In a Women’s Day message, the president said that excluding women in the economy, politics and education undermines Turkish society and that violence against women was a problem not just in Turkey but around the world.

“Together we must take steps, in accordance with our own history and culture, to correct mistakes and make up for shortcomings to strengthen the role of the woman,” Erdogan said.

His government has expanded affirmative action to boost female participation in education, health, employment and politics, he said.

Under Erdogan, Turkey has lifted bans on Islamic-style headscarves that barred devout women from attending university, entering the civil service and serving in the military.

Measures to reduce violence against women include training police and opening centers to provide legal and medical support to victims. But Arin said “a lack of political will” means violence is actually rising.

“What [the government] sees as important is the family, not the woman, who is not accepted as a person and individual,” she said.

A handful of public attacks by male strangers on women because of the clothing the women were wearing garnered media attention last year. One conservative news site said the reports were “difficult to believe,” and designed to sow outrage among secular Turks against the pious.

Some cities have introduced women-only “pink buses” and “pink taxis” and set aside public beaches for women, prompting questions about whether isolating women further may actually fuel discrimination.

“Because they are unable to prevent sexual assault of men, [authorities] introduce restrictions on women,” Arin said.

The UN Development Program ranks Turkey 69th in its Gender Inequality Index and 71st in its Gender Development Index out of 188 nations. Other measurements give Turkey even poorer marks. Turkey has sunk to 131st place out of 144 countries on the World Economic Forum’s Gender Gap Index for 2017.

Women make up less than a third of the workforce, and 64% are unhappy in their jobs due to low wages, the Confederation of Progressive Trade Unions said in a report this week.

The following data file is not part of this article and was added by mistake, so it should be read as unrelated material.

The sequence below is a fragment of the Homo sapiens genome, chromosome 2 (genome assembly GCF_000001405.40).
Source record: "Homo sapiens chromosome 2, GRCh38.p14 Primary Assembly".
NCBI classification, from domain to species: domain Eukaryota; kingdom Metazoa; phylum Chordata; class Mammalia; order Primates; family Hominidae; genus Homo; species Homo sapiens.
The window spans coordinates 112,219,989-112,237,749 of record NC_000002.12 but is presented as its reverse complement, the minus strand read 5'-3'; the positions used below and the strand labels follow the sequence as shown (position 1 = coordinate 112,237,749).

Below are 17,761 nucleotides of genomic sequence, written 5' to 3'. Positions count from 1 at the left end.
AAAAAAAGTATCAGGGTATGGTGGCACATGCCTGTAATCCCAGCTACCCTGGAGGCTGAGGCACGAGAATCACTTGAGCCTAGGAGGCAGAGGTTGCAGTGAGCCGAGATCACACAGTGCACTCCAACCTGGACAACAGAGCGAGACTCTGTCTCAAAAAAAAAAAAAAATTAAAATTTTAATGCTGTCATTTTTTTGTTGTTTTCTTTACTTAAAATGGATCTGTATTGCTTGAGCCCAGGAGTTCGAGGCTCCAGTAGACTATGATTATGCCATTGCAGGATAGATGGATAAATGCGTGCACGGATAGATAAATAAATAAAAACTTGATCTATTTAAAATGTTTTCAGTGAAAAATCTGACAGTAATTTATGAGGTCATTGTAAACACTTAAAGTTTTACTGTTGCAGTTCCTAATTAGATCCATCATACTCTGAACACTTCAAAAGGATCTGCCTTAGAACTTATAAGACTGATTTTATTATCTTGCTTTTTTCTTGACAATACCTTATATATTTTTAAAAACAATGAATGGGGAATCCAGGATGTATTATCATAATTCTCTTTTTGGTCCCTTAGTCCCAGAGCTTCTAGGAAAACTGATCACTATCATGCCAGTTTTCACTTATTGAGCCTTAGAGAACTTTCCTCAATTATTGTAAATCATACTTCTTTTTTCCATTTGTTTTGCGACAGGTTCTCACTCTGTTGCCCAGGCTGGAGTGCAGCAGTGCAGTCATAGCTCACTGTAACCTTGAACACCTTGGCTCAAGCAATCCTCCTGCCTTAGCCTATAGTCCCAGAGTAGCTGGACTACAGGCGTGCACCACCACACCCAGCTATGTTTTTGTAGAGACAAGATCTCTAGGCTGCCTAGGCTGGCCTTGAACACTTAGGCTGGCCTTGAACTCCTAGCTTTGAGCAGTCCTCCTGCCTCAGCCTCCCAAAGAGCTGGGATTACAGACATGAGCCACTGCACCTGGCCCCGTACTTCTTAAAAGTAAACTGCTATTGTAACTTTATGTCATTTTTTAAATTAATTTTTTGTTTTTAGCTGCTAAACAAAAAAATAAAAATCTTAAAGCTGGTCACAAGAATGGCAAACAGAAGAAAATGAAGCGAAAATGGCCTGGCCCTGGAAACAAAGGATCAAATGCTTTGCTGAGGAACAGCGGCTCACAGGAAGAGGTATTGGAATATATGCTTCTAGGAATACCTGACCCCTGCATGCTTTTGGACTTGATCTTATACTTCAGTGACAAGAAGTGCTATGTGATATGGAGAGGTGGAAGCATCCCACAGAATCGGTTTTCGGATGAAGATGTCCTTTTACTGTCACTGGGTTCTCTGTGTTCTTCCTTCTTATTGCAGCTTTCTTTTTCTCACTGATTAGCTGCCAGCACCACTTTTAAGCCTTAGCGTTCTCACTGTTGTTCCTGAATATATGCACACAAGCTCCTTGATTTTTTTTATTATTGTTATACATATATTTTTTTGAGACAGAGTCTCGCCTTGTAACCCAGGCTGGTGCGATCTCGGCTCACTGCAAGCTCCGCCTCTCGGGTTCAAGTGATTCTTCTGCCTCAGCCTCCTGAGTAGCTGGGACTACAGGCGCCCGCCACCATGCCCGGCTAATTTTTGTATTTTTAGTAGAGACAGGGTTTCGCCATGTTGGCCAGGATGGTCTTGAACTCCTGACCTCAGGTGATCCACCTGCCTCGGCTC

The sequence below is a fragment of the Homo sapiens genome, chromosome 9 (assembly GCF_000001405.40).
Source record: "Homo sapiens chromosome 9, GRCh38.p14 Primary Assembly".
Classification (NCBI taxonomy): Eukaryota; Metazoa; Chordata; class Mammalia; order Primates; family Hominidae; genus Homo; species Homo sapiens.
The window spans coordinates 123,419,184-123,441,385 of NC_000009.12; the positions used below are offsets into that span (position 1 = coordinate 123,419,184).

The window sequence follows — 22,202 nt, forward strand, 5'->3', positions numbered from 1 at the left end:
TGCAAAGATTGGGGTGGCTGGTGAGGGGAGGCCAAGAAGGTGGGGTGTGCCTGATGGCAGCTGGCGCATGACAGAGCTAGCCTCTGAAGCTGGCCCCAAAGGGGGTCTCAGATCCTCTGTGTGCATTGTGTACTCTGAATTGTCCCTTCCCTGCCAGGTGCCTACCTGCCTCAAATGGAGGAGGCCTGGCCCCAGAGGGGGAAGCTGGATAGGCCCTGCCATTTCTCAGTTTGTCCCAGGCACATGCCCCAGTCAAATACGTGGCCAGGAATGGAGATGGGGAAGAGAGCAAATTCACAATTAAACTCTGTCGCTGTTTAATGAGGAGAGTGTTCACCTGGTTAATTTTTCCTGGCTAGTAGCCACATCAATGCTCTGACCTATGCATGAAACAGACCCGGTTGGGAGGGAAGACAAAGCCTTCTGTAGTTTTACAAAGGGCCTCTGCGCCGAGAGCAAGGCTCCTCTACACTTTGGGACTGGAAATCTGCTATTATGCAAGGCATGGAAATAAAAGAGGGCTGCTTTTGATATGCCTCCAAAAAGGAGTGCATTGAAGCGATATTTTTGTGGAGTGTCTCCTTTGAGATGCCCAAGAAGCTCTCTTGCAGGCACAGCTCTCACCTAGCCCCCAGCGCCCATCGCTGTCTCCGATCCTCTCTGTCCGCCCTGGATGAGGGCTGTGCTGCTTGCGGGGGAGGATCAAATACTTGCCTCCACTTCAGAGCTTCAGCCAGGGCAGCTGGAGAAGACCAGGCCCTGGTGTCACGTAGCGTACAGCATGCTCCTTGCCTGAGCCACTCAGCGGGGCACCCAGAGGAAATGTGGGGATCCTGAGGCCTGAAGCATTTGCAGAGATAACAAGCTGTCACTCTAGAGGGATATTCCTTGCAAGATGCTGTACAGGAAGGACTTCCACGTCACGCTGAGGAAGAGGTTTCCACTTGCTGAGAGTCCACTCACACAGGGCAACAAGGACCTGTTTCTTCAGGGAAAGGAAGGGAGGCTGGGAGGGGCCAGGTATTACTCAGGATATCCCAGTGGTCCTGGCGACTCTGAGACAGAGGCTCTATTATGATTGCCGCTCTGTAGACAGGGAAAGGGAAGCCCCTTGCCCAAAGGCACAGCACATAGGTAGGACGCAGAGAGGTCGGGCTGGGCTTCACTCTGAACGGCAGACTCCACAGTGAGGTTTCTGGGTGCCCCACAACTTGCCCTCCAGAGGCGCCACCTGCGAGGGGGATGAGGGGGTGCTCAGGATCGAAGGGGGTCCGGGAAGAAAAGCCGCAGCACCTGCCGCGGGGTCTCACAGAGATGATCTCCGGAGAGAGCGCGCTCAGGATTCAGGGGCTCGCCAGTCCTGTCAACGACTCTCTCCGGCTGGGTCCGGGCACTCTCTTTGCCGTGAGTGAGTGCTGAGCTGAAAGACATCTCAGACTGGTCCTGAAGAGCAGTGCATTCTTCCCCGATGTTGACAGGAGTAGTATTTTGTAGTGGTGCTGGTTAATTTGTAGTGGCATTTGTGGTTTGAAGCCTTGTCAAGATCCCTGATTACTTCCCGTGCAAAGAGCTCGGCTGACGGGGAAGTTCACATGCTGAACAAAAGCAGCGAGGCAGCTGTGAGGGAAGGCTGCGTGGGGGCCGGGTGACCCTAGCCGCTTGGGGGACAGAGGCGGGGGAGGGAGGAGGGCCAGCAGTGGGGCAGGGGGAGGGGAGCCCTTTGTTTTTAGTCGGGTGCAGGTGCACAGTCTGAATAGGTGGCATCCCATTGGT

The disparity is especially wide in politics. Founded as a secular republic in 1923, Turkey was an early adopter of women’s suffrage in 1934, when compared with other Muslim states. It elected its first, and only, female prime minister in 1993.

Today, women make up just 14% of parliament, with the AKP giving 11% of its seats to women, lagging behind the two biggest opposition parties.

More than a third of the lawmakers from the Peoples’ Democratic Party (HDP), which campaigns for women’s rights, are female. Five women are among the nine HDP deputies jailed on terrorism-related charges during the state of emergency.

“At a time when we are fighting for women, freedom and equality, we see those running this country trying to bend it to their will. Their stance toward women is clear … whenever the president talks about women,” HDP co-chairwoman Pervin Buldan said at a Women’s Day rally in the mainly Kurdish city of Diyarbakir, according to an emailed statement from her party.

The opposition says laws the AKP has ushered through, including one in November allowing Muslim clerics to conduct civil marriages, weaken women’s standing and encourage child brides. Parliament now wants to criminalize adultery and prepared a report on how to make divorce more difficult to obtain.

“Introducing religious tenets into all areas of life … is slowly eroding what rights we did possess,” Arin said.